Prior to launching InsideFortSmith.Com in 2016, I spent a long time in the radio business. So naturally, I get an occasional question from folks who are wondering what is going on when there is a change in town. Sometimes I know the answer, and sometimes I just know what I’ve heard.

Today’s column may fall in the latter of those two categories.

For the last three months, there have been three different channels in Fort Smith broadcasting the same song, over and over. It has done just what I figure that the person behind this thing is after – and that is to get people talking.

For example, when grilling out with my friends the Carrs from Van Buren over the weekend, my buddy Corbitt noted that on a recent outing to Lake Fort Smith, that he and his lovely wife Jan had stumbled upon on old favorite of his, “Stand By Your Man” by Tammy Wynette. By the time he found himself at the lake, he realized the song had been playing continuously, over and over on the 105.5 FM frequency.

Over on 101.9 FM, we’ve noted the song being played over and over again has been “All Right Now” by Free.

I’m not really into the harder rock, but my wife and eleven-year-old daughter identified the noise playing on 94.1 FM over and over with what they believed to be a song called “Down With The Sickness” by Disturbed.

(On a personal note, while I have nothing against the fine folks of “Disturbed”, I will stick with my Brooks and Dunn and Mickey Gilley records and leave those songs to the rockers that listen Jesica Beaty and the Snowman on The Fort….)

So if you are following along so far, you have three radio signals playing the same songs over and over. No one knows why. And a whole bunch of people are talking about it. If you have been around Fort Smith for any length of time, you might have a guess as to who is behind it.

Enter one Fred Baker, Jr. – who may the “Greatest Showman” of our time when it comes to Fort Smith radio broadcasting.

Fred Baker (center), addresses members of the National Weather Service following the 1996 tornado that hit the city with very little warning outside of his reports on KISR 93

Love him or hate him, not many will argue that Fred has probably been more innovative and creative during the nearly fifty years that KISR 93 has been on the air than any other radio broadcaster in the market. Except for the few years in the early 1990’s that he spent running off to start a country station in Wichita Falls, he has probably been the most consistent person or brand in the history of the market.

How many of us listened to the clues with a notepad in hand trying to win a high dollar prize during a KISR egg hunt? I remember one time one of the clues had something to do with “rolling down a hill”. And over at Creekmore Park, you could see people literally rolling their bodies down a hill in hopes of finding the prize egg.

Then there was the time that Fred waged war on B-98. The corporate radio folks came in with all of their money, and he wasn’t going to take it. The back and forth between the two radio stations kept people in Fort Smith talking for a long time.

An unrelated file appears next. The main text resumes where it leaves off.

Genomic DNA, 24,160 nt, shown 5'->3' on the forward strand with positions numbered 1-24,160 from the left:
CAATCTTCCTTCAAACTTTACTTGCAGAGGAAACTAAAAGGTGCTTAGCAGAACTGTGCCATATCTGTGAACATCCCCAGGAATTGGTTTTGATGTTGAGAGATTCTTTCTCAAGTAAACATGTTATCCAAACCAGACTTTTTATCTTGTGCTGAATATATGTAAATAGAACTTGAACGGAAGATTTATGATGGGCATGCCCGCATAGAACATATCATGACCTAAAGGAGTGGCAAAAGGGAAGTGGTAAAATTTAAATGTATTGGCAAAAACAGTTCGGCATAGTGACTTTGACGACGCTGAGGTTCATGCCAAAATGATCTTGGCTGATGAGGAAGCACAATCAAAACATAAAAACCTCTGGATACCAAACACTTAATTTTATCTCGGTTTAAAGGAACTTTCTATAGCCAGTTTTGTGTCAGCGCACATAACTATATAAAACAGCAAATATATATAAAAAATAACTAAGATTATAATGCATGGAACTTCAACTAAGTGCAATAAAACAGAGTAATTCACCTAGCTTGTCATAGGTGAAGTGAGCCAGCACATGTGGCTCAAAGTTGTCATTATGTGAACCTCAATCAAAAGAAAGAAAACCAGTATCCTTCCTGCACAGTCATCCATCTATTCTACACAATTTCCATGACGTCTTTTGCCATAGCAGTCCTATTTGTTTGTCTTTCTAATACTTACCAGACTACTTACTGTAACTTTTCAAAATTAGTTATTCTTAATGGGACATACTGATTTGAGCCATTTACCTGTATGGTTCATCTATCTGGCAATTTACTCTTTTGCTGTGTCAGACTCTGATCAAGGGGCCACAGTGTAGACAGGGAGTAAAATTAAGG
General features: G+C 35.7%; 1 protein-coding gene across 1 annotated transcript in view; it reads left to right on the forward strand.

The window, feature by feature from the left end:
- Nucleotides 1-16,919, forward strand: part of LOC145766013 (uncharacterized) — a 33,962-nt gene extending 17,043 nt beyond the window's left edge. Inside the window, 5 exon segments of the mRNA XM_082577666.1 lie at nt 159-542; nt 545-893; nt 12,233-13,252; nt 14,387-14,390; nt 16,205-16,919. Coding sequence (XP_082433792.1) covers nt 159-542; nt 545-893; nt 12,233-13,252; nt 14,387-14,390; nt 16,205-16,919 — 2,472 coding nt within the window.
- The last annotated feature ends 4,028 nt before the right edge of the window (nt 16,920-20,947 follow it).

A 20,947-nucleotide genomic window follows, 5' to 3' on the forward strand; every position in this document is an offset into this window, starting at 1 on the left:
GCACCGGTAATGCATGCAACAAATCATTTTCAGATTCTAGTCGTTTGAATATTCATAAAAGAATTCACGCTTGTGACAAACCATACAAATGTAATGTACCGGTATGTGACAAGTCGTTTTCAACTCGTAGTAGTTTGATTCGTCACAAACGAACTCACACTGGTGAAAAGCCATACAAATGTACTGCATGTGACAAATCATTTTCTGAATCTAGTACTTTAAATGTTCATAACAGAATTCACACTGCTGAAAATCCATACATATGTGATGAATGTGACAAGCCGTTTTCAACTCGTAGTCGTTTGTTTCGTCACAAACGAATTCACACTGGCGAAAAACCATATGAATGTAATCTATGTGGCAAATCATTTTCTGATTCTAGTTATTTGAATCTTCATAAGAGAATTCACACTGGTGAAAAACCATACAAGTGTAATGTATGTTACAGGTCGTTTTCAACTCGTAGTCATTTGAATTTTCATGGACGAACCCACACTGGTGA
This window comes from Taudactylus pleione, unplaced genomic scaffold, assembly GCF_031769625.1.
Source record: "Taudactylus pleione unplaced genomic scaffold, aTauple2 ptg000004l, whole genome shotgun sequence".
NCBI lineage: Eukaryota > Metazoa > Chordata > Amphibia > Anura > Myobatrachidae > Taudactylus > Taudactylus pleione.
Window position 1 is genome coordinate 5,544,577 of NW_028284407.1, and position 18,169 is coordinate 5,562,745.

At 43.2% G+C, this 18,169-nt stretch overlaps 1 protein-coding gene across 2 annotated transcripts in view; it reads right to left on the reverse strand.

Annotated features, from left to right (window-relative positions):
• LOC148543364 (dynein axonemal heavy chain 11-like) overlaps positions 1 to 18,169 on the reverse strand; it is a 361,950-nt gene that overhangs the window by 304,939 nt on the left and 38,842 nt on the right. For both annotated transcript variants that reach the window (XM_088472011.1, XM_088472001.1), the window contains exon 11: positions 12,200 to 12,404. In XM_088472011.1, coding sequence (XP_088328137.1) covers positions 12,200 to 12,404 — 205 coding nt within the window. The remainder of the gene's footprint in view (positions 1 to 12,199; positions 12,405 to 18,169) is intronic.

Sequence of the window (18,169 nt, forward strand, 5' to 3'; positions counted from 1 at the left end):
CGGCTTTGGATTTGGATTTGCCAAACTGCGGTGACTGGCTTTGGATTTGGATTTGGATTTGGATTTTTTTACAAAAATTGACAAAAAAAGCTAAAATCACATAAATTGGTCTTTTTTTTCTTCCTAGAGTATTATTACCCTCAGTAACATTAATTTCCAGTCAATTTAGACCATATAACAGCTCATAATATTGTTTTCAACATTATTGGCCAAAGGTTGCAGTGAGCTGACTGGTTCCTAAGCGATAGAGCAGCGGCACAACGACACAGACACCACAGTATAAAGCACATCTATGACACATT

And let’s be real, the KISR 93 weather music is enough to send you into the storm cellar on a sunny day. He has been there for every rain cloud and lightning bolt over the past half-century, and as a result, most people have usually headed for his station at the first sign of a thunderstorm. (Fred, if you are reading this, I just would like to have the weather music so I can make it the ringtone on my phone during the months of April and May).

The dude is like Willy Wonka with 100,000 watts of power.

In the early 1980’s, the FCC began authorizing small signals called “translators” that would rebroadcast a bigger station when there might be a hole in it’s coverage area. So Fred ended up buying every one that he could find within 75 miles of Fort Smith. There were two in Fayetteville, a couple over toward Russellville, one down at Jenny Lind. The caveat was though, the small signals had to repeat the larger station. As a result, at one time you could hear KISR at nine or ten different spots on the dial.

In recent years, the FCC loosened up rules on these smaller signals, and now they can rebroadcast AM stations or the HD channels that only your most expensive car radio can receive. So Fred, already owning nine or ten of these smaller signals has figured out a way to basically start some new radio stations. He already has one, “Hog Country 93.1”, which went on the air a couple of years ago. Now, he has three more.

He’s done this before. In 2001 or so some will remember that he started a rap station on 92.3 FM called “92 KREU”. For a week or so, he played three or four songs from the “Jock Jams” CD over, and over, and over again.

So that is the background on the stations that sound like a broken record. What we don’t know is what the future will hold for them. Because those plans are usually held pretty close to the vest. It wouldn’t surprise me to see this latest stunt turned into a Guinness World Record for the most times a song has been played over and over on one radio station.

I could call up there and ask him, but he would probably just laugh and tell me to stay tuned. Either way, the best answer I have this is just Fred bring Fred.

We wish him the best of luck on his new ventures.


Please enter your comment!
Please enter your name here